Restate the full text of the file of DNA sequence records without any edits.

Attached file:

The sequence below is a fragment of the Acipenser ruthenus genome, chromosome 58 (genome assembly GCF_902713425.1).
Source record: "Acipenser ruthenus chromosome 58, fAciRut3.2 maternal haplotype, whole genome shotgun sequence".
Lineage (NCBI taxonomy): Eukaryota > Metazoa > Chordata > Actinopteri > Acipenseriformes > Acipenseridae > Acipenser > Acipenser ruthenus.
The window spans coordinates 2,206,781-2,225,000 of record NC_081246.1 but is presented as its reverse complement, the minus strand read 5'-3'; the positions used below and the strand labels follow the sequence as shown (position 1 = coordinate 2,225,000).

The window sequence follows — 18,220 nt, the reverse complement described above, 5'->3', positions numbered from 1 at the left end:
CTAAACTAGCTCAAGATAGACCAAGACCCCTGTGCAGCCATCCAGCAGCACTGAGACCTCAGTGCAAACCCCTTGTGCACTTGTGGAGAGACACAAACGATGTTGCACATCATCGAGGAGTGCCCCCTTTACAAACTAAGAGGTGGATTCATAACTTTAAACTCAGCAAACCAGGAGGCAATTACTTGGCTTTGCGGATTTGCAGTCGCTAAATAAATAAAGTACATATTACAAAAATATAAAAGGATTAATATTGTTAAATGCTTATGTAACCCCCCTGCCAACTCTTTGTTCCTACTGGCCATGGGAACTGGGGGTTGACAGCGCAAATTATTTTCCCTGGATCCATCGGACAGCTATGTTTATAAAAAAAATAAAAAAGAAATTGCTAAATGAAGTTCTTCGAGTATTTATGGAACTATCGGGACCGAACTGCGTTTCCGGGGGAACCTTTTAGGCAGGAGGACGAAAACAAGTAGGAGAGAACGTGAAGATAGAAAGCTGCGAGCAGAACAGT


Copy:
The sequence below is a fragment of the Acipenser ruthenus genome, chromosome 58 (genome assembly GCF_902713425.1).
Source record: "Acipenser ruthenus chromosome 58, fAciRut3.2 maternal haplotype, whole genome shotgun sequence".
Lineage (NCBI taxonomy): Eukaryota > Metazoa > Chordata > Actinopteri > Acipenseriformes > Acipenseridae > Acipenser > Acipenser ruthenus.
The window spans coordinates 2,206,781-2,225,000 of record NC_081246.1 but is presented as its reverse complement, the minus strand read 5'-3'; the positions used below and the strand labels follow the sequence as shown (position 1 = coordinate 2,225,000).

The window sequence follows — 18,220 nt, the reverse complement described above, 5'->3', positions numbered from 1 at the left end:
CTAAACTAGCTCAAGATAGACCAAGACCCCTGTGCAGCCATCCAGCAGCACTGAGACCTCAGTGCAAACCCCTTGTGCACTTGTGGAGAGACACAAACGATGTTGCACATCATCGAGGAGTGCCCCCTTTACAAACTAAGAGGTGGATTCATAACTTTAAACTCAGCAAACCAGGAGGCAATTACTTGGCTTTGCGGATTTGCAGTCGCTAAATAAATAAAGTACATATTACAAAAATATAAAAGGATTAATATTGTTAAATGCTTATGTAACCCCCCTGCCAACTCTTTGTTCCTACTGGCCATGGGAACTGGGGGTTGACAGCGCAAATTATTTTCCCTGGATCCATCGGACAGCTATGTTTATAAAAAAAATAAAAAAGAAATTGCTAAATGAAGTTCTTCGAGTATTTATGGAACTATCGGGACCGAACTGCGTTTCCGGGGGAACCTTTTAGGCAGGAGGACGAAAACAAGTAGGAGAGAACGTGAAGATAGAAAGCTGCGAGCAGAACAGT